Do you ever wonder if you do enough for your clients to be worth what they’re paying you for? Do you feel like you’re delivering enough value? I mean, the advisors wrestle with questions like these. I’ve used the elements financial planning system for a couple of years now. With it, I can deliver periodic insight about a client’s financial health and progress by utilizing standardized measurements. They know I’m watching their progress and can actually see how my advice is improving their life. With the elements, financial planning system. You can also give your clients consistent planning guidance and the valuable advice they expect. Check it out at, getelements.com/meet.

Chad Jardine:
You sent me the statement, let’s take the what the client’s saying at face value. And that made me think about, well, what other way could we take it? And I was thinking about the fact that if a, client’s asking you about how am I doing with something as personal and meaningful as their financial situation, in order for them to trust anything that you tell them, you have to have the right type of relationship. Otherwise it doesn’t matter what you tell them that they may or may not believe you.

Reese Harper:
Well, we talked about this in one of our previous episodes where the emotional jobs that an advisor is handling for a client, are often the reason that the client’s going to feel like they’re doing okay. Like if a client, if you have the right emotional underpinnings in your relationship and your client asks you, “how am I doing?” And you say, “you’re doing awesome. I’m actually been very impressed with all the progress we’ve made for.” For someone whose relationship is at a good place, that’s enough. Like it doesn’t have to be proven, it doesn’t have to be demonstrated, that you don’t have to measure it, because if you really do have the confidence behind that’s backed by data and the emotional and relationship kind of connection with the client, then there’s no proof. However, what I meant by you got to take them maybe beyond face value is that sometimes they’re actually wanting slightly more than that.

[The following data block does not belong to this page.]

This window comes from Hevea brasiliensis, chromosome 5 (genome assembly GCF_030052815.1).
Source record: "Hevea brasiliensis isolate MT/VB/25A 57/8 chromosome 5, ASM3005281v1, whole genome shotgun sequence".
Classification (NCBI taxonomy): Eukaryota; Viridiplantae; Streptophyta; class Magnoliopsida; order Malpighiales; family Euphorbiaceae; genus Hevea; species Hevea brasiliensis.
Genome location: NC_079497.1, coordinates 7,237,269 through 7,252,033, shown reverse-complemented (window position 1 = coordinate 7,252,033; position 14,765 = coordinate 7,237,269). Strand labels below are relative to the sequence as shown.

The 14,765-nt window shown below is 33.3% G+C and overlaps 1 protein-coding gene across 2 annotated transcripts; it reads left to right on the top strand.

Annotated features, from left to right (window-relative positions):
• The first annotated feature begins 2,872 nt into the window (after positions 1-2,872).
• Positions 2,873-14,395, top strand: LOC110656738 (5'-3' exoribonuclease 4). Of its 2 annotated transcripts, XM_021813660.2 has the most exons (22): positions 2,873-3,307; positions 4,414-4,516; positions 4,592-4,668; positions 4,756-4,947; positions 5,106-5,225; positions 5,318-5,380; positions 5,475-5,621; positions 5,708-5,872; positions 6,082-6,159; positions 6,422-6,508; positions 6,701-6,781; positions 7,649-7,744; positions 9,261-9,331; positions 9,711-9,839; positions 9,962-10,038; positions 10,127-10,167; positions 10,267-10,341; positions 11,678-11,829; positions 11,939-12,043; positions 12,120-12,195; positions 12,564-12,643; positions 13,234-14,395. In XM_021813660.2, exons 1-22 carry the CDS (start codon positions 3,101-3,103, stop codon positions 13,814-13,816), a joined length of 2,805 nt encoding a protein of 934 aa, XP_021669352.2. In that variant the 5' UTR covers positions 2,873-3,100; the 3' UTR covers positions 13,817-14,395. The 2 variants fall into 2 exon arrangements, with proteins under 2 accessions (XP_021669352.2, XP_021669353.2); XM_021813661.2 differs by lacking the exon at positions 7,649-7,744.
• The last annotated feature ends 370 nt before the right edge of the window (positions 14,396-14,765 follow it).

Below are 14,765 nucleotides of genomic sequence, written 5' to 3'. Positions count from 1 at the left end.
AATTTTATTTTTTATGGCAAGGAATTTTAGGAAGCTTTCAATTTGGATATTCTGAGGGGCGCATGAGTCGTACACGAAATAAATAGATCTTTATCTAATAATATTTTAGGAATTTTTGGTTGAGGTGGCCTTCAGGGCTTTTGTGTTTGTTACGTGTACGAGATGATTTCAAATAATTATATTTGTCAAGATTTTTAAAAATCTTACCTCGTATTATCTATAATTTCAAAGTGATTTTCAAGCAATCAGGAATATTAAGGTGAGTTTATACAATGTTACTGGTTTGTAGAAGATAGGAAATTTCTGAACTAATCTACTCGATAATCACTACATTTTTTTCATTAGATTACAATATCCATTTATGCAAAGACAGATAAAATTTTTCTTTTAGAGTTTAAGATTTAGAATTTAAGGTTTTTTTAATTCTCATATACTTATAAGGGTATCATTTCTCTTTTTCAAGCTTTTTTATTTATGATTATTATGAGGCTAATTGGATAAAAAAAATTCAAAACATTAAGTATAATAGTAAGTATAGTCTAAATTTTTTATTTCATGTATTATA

Reese Harper:
In which case you can demonstrate that broad progress that I was talking about. And beyond that, there’s actually a another level of demonstrating the work that you’ve done, that some people really want to know. Like there is a level of transparency that is lacking in a lot of these relationships. What do you guys actually do to make this whole picture grow or decline? Like, I don’t know what you do. Like I quoted a client the other day, a pretty significant fixed fee, and they had been paying an asset based fee prior, but they’re getting large enough to where I got to a point to where it made sense for me to quote a fixed fee. That fixed fee kind of surprised the client, because in the past they had been anchoring on, that it was a percentage against an account and even though they’re getting disclosed what that fee was, it wasn’t as raw as me just saying, “well, I’m going to cap your fee now at this raw dollar amount that, you have been paying us through this 0.37% on your account.”

Reese Harper:
And what I had to do was then, our relationships very, very good, right. So that was box one, but that wasn’t enough now to answer that underlying question of is this fair, am I doing okay, are you getting paid too much, you pay too little? Then I say, “well, look at all the progress we’ve made and here’s what I do. Here are the hours we spend and here are the deliverables that we work on that then we’ve provided to you that then give me the confidence to say that you’re doing okay.” And yeah, if you went and did this, all of these things on your own that we’ve done over the last 12 months, it would be, it would take 55 hours of time approximately, cause here’s how our time is allocated across the staff. That’s supporting you in my time and the amount of time we’ve spent.